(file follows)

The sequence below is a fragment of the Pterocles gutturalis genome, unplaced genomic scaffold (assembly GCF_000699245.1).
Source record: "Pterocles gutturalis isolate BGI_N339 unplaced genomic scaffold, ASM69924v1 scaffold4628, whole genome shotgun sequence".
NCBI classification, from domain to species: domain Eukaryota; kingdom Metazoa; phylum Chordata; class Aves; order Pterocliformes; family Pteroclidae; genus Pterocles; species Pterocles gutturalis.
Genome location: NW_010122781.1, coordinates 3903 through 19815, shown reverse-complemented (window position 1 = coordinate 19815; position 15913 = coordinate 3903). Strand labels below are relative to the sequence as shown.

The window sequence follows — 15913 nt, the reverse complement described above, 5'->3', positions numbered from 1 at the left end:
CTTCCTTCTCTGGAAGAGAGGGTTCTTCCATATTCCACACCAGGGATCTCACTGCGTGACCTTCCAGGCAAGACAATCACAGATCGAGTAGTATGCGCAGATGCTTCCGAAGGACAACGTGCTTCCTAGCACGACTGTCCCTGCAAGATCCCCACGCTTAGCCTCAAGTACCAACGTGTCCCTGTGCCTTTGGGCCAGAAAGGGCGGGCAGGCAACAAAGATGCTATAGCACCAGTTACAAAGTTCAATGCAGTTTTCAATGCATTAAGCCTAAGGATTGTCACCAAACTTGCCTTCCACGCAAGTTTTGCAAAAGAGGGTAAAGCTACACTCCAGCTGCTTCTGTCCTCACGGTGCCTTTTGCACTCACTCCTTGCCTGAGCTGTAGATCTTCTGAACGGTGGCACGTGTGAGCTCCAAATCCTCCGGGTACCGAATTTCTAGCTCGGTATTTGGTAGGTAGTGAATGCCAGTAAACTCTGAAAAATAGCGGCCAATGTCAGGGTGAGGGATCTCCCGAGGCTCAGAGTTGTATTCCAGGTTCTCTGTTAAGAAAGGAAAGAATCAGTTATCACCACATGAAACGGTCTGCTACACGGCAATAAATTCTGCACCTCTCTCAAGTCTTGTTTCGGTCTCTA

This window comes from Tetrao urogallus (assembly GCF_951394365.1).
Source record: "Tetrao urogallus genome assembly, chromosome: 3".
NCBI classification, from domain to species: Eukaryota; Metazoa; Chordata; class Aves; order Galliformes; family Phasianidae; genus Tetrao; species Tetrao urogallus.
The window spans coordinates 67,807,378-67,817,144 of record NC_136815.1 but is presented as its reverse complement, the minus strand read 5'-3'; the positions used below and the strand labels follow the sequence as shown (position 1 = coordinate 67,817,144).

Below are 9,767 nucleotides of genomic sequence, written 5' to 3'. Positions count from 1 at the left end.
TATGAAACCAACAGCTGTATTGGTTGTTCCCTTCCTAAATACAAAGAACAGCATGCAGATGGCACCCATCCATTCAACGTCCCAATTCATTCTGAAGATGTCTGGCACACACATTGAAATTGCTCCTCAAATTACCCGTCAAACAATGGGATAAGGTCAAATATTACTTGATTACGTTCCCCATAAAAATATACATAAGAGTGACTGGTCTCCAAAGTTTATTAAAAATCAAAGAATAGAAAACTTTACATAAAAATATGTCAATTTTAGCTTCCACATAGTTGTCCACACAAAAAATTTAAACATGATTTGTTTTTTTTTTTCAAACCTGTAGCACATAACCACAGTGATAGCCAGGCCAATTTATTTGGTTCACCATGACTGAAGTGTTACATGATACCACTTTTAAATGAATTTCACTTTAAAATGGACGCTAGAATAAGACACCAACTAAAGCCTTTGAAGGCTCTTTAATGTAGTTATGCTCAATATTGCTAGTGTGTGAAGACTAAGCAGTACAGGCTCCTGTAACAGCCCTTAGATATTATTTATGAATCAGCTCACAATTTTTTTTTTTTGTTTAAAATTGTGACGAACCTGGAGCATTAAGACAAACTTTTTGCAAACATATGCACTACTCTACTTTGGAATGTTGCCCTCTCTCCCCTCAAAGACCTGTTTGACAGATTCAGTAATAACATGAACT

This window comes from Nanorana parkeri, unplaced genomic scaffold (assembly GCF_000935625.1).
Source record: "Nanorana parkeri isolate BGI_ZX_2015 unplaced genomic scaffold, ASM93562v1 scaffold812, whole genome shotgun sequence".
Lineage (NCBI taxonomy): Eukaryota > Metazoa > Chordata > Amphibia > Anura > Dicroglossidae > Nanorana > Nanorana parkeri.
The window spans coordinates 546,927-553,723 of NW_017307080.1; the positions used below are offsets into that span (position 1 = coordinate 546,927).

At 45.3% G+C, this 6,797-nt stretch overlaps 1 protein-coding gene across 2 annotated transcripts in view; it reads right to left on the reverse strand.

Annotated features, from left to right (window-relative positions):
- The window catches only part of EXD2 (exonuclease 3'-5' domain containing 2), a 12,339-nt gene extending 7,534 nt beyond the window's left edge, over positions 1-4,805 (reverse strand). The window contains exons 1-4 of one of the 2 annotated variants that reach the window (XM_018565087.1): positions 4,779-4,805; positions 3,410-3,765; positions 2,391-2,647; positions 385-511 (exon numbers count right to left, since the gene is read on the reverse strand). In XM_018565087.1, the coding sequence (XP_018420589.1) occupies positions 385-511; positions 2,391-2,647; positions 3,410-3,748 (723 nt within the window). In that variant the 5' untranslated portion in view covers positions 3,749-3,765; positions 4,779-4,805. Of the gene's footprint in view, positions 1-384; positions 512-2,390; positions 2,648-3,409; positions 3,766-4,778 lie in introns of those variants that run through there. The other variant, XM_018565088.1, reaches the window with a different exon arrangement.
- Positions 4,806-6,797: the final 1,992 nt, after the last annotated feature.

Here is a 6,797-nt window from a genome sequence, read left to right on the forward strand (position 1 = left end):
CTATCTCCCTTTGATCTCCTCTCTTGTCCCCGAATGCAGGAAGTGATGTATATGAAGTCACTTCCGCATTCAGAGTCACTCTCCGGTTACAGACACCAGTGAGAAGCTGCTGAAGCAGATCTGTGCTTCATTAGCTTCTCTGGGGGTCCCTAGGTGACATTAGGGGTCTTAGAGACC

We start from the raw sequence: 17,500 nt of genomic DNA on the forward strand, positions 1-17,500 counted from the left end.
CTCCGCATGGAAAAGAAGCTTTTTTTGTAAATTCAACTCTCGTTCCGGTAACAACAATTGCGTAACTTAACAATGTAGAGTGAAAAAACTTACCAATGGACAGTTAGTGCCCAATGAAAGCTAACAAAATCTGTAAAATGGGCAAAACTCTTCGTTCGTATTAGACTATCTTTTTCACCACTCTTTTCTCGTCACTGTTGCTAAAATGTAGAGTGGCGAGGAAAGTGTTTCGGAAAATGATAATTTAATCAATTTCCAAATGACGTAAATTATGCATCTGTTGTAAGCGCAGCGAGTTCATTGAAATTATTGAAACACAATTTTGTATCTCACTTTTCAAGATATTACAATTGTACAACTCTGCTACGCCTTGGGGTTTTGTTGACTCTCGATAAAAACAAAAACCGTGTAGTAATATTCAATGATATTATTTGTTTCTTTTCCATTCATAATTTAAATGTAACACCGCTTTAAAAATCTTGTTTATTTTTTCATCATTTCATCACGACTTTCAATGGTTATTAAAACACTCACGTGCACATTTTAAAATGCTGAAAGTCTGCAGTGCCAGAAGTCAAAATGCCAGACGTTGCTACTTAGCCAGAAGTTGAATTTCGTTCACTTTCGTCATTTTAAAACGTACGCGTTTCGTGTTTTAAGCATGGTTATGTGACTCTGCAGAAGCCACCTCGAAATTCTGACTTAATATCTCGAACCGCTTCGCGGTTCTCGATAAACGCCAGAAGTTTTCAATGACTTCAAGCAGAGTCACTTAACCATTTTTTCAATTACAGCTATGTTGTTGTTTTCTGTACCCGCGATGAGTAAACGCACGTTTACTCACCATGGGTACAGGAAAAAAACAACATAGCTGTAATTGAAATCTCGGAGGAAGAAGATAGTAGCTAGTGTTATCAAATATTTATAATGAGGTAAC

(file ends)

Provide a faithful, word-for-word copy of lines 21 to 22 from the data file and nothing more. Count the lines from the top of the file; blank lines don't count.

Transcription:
Here is a 6,797-nt window from a genome sequence, read left to right on the forward strand (position 1 = left end):
CTATCTCCCTTTGATCTCCTCTCTTGTCCCCGAATGCAGGAAGTGATGTATATGAAGTCACTTCCGCATTCAGAGTCACTCTCCGGTTACAGACACCAGTGAGAAGCTGCTGAAGCAGATCTGTGCTTCATTAGCTTCTCTGGGGGTCCCTAGGTGACATTAGGGGTCTTAGAGACC